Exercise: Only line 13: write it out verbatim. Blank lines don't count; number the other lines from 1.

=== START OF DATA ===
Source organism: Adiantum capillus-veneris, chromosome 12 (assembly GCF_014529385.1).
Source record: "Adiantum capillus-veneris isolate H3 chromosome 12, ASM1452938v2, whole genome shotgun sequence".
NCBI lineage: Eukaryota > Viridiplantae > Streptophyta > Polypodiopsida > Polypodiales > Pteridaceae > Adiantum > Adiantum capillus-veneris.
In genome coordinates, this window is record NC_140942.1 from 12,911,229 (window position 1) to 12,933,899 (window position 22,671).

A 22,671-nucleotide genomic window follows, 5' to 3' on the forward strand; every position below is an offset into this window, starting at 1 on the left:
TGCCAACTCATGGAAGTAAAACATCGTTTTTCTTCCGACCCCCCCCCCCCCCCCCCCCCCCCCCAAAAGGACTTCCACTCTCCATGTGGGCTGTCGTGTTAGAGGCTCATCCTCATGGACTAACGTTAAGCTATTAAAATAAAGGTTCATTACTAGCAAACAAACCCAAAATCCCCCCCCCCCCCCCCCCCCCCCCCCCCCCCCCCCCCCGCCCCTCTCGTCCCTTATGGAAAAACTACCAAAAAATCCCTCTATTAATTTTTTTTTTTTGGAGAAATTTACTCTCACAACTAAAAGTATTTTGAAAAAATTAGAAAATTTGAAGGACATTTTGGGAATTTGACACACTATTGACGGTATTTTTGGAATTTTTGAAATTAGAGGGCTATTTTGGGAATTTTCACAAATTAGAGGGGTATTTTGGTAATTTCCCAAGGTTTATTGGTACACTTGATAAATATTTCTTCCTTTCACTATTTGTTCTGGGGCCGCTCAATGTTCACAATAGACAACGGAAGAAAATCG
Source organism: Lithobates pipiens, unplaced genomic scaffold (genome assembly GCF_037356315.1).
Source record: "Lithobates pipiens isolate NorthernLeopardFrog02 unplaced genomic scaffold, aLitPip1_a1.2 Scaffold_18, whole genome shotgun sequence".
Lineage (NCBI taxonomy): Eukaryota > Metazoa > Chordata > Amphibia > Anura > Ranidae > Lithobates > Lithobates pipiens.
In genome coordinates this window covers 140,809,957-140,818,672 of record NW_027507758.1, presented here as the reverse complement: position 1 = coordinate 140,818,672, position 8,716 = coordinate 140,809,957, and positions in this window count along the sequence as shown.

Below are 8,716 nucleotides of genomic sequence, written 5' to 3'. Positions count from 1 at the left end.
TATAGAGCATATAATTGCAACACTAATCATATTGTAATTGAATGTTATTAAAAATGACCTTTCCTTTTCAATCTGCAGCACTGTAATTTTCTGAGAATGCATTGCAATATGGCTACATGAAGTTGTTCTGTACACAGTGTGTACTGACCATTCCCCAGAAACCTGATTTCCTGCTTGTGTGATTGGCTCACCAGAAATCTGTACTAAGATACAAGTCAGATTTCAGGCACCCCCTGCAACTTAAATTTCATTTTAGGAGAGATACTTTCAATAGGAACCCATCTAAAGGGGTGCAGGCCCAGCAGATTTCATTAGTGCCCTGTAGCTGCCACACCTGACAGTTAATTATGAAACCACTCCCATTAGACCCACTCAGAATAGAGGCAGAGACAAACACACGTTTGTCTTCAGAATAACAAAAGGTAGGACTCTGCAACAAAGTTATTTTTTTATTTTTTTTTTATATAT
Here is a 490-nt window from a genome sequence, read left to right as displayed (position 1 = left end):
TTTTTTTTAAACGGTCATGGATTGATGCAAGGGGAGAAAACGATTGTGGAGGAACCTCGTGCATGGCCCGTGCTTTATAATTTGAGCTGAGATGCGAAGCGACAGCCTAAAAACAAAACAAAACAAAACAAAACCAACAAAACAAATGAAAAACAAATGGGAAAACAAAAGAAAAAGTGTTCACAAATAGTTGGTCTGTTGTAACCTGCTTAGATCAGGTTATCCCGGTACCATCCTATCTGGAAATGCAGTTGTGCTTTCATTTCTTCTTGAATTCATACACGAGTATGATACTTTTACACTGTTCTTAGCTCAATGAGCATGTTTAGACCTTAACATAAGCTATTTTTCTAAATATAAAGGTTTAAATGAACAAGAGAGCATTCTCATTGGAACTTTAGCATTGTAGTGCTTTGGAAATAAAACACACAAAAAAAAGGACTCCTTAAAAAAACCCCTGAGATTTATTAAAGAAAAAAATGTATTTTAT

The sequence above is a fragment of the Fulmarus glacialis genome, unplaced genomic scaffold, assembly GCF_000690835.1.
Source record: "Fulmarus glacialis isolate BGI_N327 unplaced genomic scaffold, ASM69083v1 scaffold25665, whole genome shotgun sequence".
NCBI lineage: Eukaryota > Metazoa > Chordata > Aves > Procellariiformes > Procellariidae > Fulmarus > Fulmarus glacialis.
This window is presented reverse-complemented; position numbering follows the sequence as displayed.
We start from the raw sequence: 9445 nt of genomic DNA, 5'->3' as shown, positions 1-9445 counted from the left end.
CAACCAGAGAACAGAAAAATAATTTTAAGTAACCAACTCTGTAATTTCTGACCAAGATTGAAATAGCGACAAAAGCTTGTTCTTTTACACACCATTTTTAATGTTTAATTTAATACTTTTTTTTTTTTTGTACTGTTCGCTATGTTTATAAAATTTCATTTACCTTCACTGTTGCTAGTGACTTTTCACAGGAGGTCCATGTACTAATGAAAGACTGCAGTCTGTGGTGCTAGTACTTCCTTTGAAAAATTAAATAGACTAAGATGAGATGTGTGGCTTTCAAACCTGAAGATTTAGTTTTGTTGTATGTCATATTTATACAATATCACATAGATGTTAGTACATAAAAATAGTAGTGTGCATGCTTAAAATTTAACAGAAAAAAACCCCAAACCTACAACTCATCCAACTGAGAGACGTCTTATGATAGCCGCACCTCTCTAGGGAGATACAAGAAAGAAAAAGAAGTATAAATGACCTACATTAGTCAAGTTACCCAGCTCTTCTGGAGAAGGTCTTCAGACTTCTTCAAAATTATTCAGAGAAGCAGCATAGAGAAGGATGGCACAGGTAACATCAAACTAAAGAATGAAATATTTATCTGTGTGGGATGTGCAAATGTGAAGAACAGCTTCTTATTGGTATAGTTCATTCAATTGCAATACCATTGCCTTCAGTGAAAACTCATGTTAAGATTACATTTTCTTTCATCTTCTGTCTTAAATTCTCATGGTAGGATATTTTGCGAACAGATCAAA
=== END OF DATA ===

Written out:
Here is a 490-nt window from a genome sequence, read left to right as displayed (position 1 = left end):